There’s a Youtuber called Shane Dawson. He’s had a lot of success and people see him as a stable and interesting guy. 

Are there any bad brands for Gen Z?

Our generation don’t use Facebook much. Personally I don’t use Facebook. It’s a product for older people. It’s slow, it’s boring. Also, they collect loads of data. Less is more when it comes to data. We hugely value our privacy.  Sometimes I have firms say they want to tun a Facebook campaign aimed at Gen Z and I tell them not to bother!

Finally. Is all progress good progress good for Generation Z? Is there no sense of holding onto traditions or do we just speed up the world and make it as effective as possible?

I think we’ve come into a world where we are taught to fast and and effective. We’re the most connected generation ever because we have the internet and lots of our relationships are built over the internet. We’re also very conscious of everybody. We think the greater good is most important and we're less scared of monopolies. You know, people worry about Amazon having a monopoly. We care about companies that care for people.

Us too. Thanks Brandon!

Pop along to our event ‘PLATF9RM Presents: What Is The Future Of Work For Generation Z’, to hear more on what Brandon has to say, along with Daisy Cresswell and Lola Ray from Brighton5 and Declan Cassidy from Maker Club.

Guestblog: Lessons I Learned At Happy Startup School’s Summercamp

We love hosting Happy Startups’ monthly Ideas Cafe at PLATF9RM. They are progressive business dudes with outrageously creative minds and every year they host Summercamp. It’s their own festival and this year PLATF9RM Member Lana Burgess went along. We asked her to write a blog about her experience and it sounded like quite a ride!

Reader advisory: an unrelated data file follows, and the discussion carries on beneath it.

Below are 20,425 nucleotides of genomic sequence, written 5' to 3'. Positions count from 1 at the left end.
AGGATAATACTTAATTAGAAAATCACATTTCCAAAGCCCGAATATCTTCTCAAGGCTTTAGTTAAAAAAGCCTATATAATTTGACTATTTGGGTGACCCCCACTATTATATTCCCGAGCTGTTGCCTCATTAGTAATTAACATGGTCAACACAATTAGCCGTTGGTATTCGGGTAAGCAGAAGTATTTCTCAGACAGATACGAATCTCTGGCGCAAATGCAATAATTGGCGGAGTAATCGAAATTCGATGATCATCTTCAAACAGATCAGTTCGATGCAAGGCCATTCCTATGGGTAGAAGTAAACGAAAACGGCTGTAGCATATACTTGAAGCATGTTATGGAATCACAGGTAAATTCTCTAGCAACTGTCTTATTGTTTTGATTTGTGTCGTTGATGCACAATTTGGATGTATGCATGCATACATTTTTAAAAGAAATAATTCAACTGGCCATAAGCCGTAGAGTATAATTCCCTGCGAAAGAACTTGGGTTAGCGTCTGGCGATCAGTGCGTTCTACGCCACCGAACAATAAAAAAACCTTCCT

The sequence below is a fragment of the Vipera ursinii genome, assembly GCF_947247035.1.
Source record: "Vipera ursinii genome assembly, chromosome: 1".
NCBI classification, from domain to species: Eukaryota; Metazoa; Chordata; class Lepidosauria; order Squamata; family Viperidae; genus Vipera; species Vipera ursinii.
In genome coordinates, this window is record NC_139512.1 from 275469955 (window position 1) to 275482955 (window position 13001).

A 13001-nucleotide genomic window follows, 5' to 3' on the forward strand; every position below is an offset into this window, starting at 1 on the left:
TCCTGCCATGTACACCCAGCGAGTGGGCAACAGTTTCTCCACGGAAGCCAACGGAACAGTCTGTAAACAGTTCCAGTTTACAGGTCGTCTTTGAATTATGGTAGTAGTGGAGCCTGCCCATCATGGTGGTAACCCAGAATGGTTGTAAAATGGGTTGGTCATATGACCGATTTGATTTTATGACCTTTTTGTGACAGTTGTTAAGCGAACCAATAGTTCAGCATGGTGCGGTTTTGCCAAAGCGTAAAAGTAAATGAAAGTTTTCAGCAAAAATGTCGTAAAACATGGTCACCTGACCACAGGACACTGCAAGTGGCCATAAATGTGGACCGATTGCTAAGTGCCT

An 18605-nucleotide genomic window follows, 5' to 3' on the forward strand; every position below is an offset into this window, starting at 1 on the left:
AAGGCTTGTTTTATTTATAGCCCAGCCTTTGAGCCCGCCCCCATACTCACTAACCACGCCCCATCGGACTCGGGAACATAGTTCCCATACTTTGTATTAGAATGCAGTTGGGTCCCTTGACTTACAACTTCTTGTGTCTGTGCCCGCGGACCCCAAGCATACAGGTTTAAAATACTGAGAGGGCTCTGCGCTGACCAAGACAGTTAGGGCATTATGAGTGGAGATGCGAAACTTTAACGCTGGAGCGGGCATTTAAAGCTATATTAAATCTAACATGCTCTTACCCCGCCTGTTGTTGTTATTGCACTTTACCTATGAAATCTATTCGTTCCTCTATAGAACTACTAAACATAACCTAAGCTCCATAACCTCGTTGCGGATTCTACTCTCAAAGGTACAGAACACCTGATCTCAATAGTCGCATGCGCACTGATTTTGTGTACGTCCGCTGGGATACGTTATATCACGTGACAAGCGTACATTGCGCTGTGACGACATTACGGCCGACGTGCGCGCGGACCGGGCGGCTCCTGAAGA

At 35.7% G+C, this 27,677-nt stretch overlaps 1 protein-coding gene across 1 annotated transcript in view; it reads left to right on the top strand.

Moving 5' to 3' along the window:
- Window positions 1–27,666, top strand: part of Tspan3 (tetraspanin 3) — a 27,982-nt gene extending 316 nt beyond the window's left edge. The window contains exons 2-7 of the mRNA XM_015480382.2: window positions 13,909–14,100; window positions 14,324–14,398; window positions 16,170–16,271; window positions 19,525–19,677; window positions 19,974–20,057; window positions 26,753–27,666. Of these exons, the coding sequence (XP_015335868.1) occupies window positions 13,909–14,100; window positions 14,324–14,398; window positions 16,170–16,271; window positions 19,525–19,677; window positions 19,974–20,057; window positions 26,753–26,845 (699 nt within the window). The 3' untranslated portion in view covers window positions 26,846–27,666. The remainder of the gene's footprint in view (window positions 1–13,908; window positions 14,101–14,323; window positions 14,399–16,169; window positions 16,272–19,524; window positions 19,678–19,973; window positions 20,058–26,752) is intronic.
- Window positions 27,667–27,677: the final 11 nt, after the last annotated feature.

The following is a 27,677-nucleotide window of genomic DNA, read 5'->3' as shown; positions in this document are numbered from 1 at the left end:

Summercamp is the annual gathering of the The Happy Startup School community. It offers the opportunity to unplug, get inspired by a diverse range of speakers, and connect with other founders, freelancers, and creatives in a natural setting. This year was my first time going. I can safely say that it was nothing like I expected. But everything that I needed.

When I reflected on what to include in this blog post, I found that my most memorable realisations were around wellbeing rather than business. This, perhaps shouldn’t have been a surprise as it was a recurring theme throughout the weekend.


With that in mind, here’s five lessons I learned about wellbeing this weekend that have truly transformed my perspective.

The Joy of Missing Out


There was so much going on at Summercamp that falling foul of FOMO (fear of missing out) was entirely possible. Each morning was filled with talks offering a unique take on entrepreneurship. In the afternoons, we could choose from a plethora of workshops.

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Some workshops were pre-arranged and others emerged through an innovative process called “open space”. Topics covered included the psychological role of awe, entrepreneurship as a spiritual journey and what causes burnout, to name but a few.

After the workshops, we could try different wellbeing activities. My favourite was the wild sauna spa. Jumping into the bracing, emerald waters of Frickley Lake after getting my sweat on was addictively exhilarating.

With so many valuable experiences to choose from, FOMO could well have wreaked havoc on our enjoyment. Fortunately, Marcus Pibworth from the Ministry of Change offered up a way to reframe this problem: JOMO (the joy of missing out).

For me, this simple reframing was immensely freeing. It helped me quiet the voice that often asks if there is somewhere else I should be. This reduced my anxiety and allowed me to be fully present to enjoy every moment. A good life lesson, indeed.